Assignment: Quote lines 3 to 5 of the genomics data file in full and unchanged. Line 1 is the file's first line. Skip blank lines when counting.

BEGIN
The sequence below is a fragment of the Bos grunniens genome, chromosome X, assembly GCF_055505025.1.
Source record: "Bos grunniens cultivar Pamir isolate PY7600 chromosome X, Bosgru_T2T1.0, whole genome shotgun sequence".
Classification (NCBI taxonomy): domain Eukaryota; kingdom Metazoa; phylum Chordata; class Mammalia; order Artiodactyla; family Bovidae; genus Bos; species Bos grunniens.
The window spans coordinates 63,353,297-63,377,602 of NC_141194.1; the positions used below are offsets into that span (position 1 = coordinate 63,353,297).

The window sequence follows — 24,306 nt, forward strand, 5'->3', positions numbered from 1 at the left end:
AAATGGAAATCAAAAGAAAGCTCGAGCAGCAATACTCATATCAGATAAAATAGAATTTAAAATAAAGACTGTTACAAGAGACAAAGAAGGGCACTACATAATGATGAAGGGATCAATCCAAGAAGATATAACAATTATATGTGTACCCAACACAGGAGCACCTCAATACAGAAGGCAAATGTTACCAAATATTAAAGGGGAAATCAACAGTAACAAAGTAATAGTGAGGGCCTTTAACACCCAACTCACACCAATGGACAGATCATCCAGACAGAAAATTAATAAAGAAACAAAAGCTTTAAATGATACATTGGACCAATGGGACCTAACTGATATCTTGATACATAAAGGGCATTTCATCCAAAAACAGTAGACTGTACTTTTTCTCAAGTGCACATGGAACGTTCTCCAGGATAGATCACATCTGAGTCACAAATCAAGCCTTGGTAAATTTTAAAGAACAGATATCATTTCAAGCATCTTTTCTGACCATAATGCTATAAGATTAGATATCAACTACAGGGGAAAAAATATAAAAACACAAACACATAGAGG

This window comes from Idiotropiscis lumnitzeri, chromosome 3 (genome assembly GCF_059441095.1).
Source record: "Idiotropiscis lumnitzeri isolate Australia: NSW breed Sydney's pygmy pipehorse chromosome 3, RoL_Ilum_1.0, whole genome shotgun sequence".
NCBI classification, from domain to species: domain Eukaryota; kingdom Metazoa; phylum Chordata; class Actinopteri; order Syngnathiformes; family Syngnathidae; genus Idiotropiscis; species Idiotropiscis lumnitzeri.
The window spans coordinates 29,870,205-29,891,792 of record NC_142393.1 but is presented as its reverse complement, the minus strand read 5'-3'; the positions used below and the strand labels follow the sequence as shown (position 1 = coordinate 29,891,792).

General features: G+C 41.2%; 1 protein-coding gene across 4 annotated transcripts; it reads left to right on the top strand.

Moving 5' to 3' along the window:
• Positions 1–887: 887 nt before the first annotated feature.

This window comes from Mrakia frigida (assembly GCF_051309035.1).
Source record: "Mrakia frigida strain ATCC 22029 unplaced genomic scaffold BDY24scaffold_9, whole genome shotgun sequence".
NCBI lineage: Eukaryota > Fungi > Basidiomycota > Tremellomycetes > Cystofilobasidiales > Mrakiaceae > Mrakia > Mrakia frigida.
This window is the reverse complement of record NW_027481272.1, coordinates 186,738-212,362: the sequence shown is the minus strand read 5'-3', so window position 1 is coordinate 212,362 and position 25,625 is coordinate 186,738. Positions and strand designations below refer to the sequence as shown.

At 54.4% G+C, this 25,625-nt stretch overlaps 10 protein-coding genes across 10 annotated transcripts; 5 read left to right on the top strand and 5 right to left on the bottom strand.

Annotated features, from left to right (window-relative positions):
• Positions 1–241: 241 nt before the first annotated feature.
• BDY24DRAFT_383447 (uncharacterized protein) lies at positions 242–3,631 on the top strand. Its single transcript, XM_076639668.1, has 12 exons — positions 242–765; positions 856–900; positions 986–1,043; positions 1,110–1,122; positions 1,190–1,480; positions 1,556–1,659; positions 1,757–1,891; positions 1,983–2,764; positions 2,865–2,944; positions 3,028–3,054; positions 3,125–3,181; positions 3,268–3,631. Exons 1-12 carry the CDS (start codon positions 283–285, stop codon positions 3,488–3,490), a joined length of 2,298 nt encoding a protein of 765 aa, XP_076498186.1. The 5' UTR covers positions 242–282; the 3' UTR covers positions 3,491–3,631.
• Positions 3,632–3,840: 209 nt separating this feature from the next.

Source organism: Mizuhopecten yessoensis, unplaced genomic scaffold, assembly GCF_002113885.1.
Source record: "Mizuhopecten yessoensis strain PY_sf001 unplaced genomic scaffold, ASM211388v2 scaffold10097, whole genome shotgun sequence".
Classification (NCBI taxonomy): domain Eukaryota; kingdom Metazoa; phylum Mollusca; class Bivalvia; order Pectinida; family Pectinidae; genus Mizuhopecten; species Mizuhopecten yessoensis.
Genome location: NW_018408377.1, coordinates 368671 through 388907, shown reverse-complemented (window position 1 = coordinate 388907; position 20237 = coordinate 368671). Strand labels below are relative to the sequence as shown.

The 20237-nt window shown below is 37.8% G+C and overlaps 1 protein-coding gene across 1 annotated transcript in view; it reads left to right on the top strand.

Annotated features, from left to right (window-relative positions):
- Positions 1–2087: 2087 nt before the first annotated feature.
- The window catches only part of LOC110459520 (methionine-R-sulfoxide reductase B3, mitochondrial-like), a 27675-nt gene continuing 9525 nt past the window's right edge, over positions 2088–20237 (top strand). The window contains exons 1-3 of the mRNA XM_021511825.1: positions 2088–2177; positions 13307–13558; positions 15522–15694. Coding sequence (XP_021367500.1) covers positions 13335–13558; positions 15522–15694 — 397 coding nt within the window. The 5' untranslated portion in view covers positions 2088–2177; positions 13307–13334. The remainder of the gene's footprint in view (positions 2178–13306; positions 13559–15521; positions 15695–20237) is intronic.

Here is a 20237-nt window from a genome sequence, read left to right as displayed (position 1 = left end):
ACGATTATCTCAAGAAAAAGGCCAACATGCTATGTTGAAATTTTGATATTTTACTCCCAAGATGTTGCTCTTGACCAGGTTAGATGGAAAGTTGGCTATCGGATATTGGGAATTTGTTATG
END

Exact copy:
Classification (NCBI taxonomy): domain Eukaryota; kingdom Metazoa; phylum Chordata; class Mammalia; order Artiodactyla; family Bovidae; genus Bos; species Bos grunniens.
The window spans coordinates 63,353,297-63,377,602 of NC_141194.1; the positions used below are offsets into that span (position 1 = coordinate 63,353,297).

The window sequence follows — 24,306 nt, forward strand, 5'->3', positions numbered from 1 at the left end: